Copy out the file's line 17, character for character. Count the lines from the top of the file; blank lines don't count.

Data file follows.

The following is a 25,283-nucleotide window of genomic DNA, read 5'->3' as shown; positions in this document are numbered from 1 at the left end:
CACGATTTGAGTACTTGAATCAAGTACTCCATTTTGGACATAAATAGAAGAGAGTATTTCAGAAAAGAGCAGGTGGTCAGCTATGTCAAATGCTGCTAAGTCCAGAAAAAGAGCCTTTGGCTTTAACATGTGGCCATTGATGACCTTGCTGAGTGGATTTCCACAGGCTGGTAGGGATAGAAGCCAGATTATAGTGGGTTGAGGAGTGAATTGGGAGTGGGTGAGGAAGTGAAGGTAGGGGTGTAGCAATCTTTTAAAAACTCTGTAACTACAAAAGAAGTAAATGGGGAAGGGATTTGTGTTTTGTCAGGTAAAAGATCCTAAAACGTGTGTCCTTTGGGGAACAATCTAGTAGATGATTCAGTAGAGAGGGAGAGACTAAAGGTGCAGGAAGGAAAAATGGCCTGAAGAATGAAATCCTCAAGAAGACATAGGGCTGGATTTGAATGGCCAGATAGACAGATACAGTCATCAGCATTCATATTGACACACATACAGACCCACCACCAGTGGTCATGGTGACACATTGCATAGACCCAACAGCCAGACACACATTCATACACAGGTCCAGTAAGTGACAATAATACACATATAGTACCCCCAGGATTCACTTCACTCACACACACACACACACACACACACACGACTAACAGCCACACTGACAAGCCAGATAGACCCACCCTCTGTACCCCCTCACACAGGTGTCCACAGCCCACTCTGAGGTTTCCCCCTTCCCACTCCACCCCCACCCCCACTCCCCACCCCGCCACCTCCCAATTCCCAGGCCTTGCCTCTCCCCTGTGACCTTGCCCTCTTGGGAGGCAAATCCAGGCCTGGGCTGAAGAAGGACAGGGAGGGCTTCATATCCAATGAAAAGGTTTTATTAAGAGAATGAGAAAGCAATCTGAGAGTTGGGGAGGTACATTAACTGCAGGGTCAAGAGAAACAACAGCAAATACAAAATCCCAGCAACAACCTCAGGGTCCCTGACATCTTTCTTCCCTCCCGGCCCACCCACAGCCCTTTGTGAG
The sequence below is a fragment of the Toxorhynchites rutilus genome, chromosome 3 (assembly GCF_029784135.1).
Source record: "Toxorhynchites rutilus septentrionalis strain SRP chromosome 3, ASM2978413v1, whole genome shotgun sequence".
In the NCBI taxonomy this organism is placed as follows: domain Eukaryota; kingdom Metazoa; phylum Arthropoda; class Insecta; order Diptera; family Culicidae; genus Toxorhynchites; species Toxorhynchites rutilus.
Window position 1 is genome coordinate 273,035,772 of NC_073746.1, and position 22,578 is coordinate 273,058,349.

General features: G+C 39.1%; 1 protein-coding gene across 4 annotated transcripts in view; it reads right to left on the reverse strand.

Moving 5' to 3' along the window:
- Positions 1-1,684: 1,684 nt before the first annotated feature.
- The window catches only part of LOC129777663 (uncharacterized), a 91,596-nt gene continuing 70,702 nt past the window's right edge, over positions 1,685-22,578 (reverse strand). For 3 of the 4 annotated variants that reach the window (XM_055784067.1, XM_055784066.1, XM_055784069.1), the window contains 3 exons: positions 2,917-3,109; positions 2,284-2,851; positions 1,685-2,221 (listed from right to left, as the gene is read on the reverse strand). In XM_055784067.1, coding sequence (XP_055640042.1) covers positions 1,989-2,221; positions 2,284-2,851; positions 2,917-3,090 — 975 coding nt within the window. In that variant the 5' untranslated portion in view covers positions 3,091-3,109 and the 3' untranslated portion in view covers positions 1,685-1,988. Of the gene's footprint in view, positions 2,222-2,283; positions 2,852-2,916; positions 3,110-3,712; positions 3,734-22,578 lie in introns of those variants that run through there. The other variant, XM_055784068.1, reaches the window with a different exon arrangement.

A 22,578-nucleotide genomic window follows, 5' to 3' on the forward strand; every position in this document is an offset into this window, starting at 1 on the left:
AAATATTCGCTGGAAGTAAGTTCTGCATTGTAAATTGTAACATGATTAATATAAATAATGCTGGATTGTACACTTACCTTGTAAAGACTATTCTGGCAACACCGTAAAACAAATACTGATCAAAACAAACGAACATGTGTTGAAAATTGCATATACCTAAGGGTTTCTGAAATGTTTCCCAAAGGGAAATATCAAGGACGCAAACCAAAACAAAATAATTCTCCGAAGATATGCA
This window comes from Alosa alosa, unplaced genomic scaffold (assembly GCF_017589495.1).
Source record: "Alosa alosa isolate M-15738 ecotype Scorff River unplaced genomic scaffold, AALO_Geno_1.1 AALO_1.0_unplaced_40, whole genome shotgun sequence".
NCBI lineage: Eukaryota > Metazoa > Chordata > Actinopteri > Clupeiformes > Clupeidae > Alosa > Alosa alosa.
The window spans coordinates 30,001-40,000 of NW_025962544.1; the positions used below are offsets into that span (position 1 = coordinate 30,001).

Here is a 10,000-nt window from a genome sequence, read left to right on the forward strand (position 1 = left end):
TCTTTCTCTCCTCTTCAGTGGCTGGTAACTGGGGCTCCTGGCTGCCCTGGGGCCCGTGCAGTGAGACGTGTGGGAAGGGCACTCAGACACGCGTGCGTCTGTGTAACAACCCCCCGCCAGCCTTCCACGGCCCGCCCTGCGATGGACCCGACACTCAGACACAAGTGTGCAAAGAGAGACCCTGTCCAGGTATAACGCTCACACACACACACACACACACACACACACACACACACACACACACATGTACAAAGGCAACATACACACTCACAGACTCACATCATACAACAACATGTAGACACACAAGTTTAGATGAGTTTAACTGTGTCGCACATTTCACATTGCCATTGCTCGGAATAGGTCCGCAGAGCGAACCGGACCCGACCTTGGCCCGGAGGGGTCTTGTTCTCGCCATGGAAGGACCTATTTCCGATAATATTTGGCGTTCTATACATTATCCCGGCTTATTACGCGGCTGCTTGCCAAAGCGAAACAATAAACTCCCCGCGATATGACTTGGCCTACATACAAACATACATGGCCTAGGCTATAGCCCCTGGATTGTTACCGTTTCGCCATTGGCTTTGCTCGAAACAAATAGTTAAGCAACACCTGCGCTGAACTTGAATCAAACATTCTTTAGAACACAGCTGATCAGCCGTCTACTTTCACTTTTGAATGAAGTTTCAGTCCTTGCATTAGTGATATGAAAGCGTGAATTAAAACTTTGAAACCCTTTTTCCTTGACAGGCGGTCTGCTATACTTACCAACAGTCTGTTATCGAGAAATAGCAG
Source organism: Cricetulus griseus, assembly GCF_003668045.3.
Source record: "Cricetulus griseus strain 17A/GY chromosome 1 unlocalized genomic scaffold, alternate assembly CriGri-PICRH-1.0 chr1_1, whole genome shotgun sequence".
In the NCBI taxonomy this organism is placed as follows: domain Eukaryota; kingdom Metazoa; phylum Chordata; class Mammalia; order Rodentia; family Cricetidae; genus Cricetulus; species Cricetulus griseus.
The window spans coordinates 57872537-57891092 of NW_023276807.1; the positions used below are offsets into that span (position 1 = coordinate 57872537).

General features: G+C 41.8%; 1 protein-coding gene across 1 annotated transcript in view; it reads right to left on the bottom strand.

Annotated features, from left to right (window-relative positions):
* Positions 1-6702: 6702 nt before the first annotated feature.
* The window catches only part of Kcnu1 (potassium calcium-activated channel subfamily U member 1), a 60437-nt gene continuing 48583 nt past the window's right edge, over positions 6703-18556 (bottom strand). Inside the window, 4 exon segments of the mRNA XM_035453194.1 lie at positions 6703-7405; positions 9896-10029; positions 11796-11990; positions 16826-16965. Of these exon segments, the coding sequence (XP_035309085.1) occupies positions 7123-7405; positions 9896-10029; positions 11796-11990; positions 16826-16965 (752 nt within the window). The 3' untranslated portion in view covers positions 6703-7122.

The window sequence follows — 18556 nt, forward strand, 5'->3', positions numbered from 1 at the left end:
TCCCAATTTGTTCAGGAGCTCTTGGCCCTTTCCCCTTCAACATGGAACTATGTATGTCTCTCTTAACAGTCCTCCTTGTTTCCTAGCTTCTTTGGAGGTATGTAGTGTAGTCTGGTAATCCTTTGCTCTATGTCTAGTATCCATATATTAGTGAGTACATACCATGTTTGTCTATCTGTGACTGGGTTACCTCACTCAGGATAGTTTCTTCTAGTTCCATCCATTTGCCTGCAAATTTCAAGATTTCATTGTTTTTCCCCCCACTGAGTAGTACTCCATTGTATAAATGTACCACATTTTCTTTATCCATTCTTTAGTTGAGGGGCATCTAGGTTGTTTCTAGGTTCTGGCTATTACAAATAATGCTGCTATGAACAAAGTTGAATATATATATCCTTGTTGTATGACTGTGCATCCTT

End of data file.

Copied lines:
Here is a 10,000-nt window from a genome sequence, read left to right on the forward strand (position 1 = left end):